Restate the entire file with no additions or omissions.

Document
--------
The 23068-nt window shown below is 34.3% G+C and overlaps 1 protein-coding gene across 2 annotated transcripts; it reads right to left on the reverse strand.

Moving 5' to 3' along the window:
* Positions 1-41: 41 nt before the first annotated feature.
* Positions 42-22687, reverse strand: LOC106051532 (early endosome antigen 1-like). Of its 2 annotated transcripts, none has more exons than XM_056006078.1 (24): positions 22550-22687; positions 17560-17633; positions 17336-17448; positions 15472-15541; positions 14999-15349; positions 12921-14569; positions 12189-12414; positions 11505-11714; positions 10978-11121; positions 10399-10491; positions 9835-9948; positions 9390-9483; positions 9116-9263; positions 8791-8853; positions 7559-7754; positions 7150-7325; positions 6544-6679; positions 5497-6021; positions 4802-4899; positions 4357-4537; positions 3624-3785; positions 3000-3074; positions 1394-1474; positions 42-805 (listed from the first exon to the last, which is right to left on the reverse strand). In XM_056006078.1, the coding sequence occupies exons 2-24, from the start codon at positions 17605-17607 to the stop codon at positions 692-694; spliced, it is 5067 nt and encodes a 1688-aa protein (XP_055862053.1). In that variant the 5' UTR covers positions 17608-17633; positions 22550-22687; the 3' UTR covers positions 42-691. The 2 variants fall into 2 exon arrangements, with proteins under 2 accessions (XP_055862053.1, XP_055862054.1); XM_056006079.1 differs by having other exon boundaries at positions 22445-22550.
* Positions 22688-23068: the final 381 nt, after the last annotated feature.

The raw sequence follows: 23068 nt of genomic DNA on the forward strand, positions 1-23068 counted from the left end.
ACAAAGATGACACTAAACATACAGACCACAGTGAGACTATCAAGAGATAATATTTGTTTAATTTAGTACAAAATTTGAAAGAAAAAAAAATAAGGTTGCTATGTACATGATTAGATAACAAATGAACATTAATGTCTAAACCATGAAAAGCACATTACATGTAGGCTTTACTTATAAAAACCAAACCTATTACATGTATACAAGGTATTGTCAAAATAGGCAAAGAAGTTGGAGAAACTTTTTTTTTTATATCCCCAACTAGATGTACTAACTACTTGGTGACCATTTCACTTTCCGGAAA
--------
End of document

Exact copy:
The 23068-nt window shown below is 34.3% G+C and overlaps 1 protein-coding gene across 2 annotated transcripts; it reads right to left on the reverse strand.

Moving 5' to 3' along the window:
* Positions 1-41: 41 nt before the first annotated feature.
* Positions 42-22687, reverse strand: LOC106051532 (early endosome antigen 1-like). Of its 2 annotated transcripts, none has more exons than XM_056006078.1 (24): positions 22550-22687; positions 17560-17633; positions 17336-17448; positions 15472-15541; positions 14999-15349; positions 12921-14569; positions 12189-12414; positions 11505-11714; positions 10978-11121; positions 10399-10491; positions 9835-9948; positions 9390-9483; positions 9116-9263; positions 8791-8853; positions 7559-7754; positions 7150-7325; positions 6544-6679; positions 5497-6021; positions 4802-4899; positions 4357-4537; positions 3624-3785; positions 3000-3074; positions 1394-1474; positions 42-805 (listed from the first exon to the last, which is right to left on the reverse strand). In XM_056006078.1, the coding sequence occupies exons 2-24, from the start codon at positions 17605-17607 to the stop codon at positions 692-694; spliced, it is 5067 nt and encodes a 1688-aa protein (XP_055862053.1). In that variant the 5' UTR covers positions 17608-17633; positions 22550-22687; the 3' UTR covers positions 42-691. The 2 variants fall into 2 exon arrangements, with proteins under 2 accessions (XP_055862053.1, XP_055862054.1); XM_056006079.1 differs by having other exon boundaries at positions 22445-22550.
* Positions 22688-23068: the final 381 nt, after the last annotated feature.

The raw sequence follows: 23068 nt of genomic DNA on the forward strand, positions 1-23068 counted from the left end.
ACAAAGATGACACTAAACATACAGACCACAGTGAGACTATCAAGAGATAATATTTGTTTAATTTAGTACAAAATTTGAAAGAAAAAAAAATAAGGTTGCTATGTACATGATTAGATAACAAATGAACATTAATGTCTAAACCATGAAAAGCACATTACATGTAGGCTTTACTTATAAAAACCAAACCTATTACATGTATACAAGGTATTGTCAAAATAGGCAAAGAAGTTGGAGAAACTTTTTTTTTTATATCCCCAACTAGATGTACTAACTACTTGGTGACCATTTCACTTTCCGGAAA